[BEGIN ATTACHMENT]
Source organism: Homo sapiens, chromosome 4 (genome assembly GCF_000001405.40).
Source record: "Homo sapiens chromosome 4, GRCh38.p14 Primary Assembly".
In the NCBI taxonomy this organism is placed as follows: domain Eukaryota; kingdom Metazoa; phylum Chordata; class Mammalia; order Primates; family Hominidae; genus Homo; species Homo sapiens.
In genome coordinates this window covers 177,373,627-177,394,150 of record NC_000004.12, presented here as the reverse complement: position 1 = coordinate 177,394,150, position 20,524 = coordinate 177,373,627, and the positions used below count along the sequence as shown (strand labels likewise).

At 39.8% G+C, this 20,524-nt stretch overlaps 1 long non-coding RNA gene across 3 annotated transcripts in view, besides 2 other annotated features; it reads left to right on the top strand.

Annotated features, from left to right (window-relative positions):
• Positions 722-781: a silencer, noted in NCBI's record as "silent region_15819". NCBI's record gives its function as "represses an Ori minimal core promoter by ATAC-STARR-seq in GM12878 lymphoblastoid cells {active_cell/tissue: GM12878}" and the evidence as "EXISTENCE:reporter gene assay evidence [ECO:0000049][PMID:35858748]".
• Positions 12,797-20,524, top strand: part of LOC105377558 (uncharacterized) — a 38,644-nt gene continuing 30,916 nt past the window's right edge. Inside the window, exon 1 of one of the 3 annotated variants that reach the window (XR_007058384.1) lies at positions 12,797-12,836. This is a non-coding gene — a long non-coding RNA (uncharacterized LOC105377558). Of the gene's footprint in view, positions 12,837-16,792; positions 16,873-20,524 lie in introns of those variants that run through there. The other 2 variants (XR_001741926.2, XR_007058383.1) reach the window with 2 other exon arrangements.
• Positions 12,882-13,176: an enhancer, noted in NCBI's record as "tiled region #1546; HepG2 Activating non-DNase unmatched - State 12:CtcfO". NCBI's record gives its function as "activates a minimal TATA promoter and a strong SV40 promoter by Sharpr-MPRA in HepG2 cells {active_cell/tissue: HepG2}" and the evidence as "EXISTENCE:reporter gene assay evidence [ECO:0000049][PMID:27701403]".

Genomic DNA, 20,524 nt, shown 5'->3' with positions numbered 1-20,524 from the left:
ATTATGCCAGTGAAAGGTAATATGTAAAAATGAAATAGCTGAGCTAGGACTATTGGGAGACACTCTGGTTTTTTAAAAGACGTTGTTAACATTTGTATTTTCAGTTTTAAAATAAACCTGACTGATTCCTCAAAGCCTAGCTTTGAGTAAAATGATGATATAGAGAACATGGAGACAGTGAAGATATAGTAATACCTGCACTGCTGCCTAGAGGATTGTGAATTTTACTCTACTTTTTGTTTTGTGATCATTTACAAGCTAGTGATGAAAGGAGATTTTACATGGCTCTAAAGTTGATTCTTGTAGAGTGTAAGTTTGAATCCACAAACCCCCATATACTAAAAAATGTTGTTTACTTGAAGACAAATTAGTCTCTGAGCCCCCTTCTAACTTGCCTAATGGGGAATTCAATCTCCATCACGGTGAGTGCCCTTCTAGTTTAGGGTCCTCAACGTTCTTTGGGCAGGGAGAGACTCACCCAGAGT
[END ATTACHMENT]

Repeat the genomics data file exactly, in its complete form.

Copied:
Source organism: Homo sapiens, chromosome 4 (genome assembly GCF_000001405.40).
Source record: "Homo sapiens chromosome 4, GRCh38.p14 Primary Assembly".
In the NCBI taxonomy this organism is placed as follows: domain Eukaryota; kingdom Metazoa; phylum Chordata; class Mammalia; order Primates; family Hominidae; genus Homo; species Homo sapiens.
In genome coordinates this window covers 177,373,627-177,394,150 of record NC_000004.12, presented here as the reverse complement: position 1 = coordinate 177,394,150, position 20,524 = coordinate 177,373,627, and the positions used below count along the sequence as shown (strand labels likewise).

At 39.8% G+C, this 20,524-nt stretch overlaps 1 long non-coding RNA gene across 3 annotated transcripts in view, besides 2 other annotated features; it reads left to right on the top strand.

Annotated features, from left to right (window-relative positions):
• Positions 722-781: a silencer, noted in NCBI's record as "silent region_15819". NCBI's record gives its function as "represses an Ori minimal core promoter by ATAC-STARR-seq in GM12878 lymphoblastoid cells {active_cell/tissue: GM12878}" and the evidence as "EXISTENCE:reporter gene assay evidence [ECO:0000049][PMID:35858748]".
• Positions 12,797-20,524, top strand: part of LOC105377558 (uncharacterized) — a 38,644-nt gene continuing 30,916 nt past the window's right edge. Inside the window, exon 1 of one of the 3 annotated variants that reach the window (XR_007058384.1) lies at positions 12,797-12,836. This is a non-coding gene — a long non-coding RNA (uncharacterized LOC105377558). Of the gene's footprint in view, positions 12,837-16,792; positions 16,873-20,524 lie in introns of those variants that run through there. The other 2 variants (XR_001741926.2, XR_007058383.1) reach the window with 2 other exon arrangements.
• Positions 12,882-13,176: an enhancer, noted in NCBI's record as "tiled region #1546; HepG2 Activating non-DNase unmatched - State 12:CtcfO". NCBI's record gives its function as "activates a minimal TATA promoter and a strong SV40 promoter by Sharpr-MPRA in HepG2 cells {active_cell/tissue: HepG2}" and the evidence as "EXISTENCE:reporter gene assay evidence [ECO:0000049][PMID:27701403]".

Genomic DNA, 20,524 nt, shown 5'->3' with positions numbered 1-20,524 from the left:
ATTATGCCAGTGAAAGGTAATATGTAAAAATGAAATAGCTGAGCTAGGACTATTGGGAGACACTCTGGTTTTTTAAAAGACGTTGTTAACATTTGTATTTTCAGTTTTAAAATAAACCTGACTGATTCCTCAAAGCCTAGCTTTGAGTAAAATGATGATATAGAGAACATGGAGACAGTGAAGATATAGTAATACCTGCACTGCTGCCTAGAGGATTGTGAATTTTACTCTACTTTTTGTTTTGTGATCATTTACAAGCTAGTGATGAAAGGAGATTTTACATGGCTCTAAAGTTGATTCTTGTAGAGTGTAAGTTTGAATCCACAAACCCCCATATACTAAAAAATGTTGTTTACTTGAAGACAAATTAGTCTCTGAGCCCCCTTCTAACTTGCCTAATGGGGAATTCAATCTCCATCACGGTGAGTGCCCTTCTAGTTTAGGGTCCTCAACGTTCTTTGGGCAGGGAGAGACTCACCCAGAGT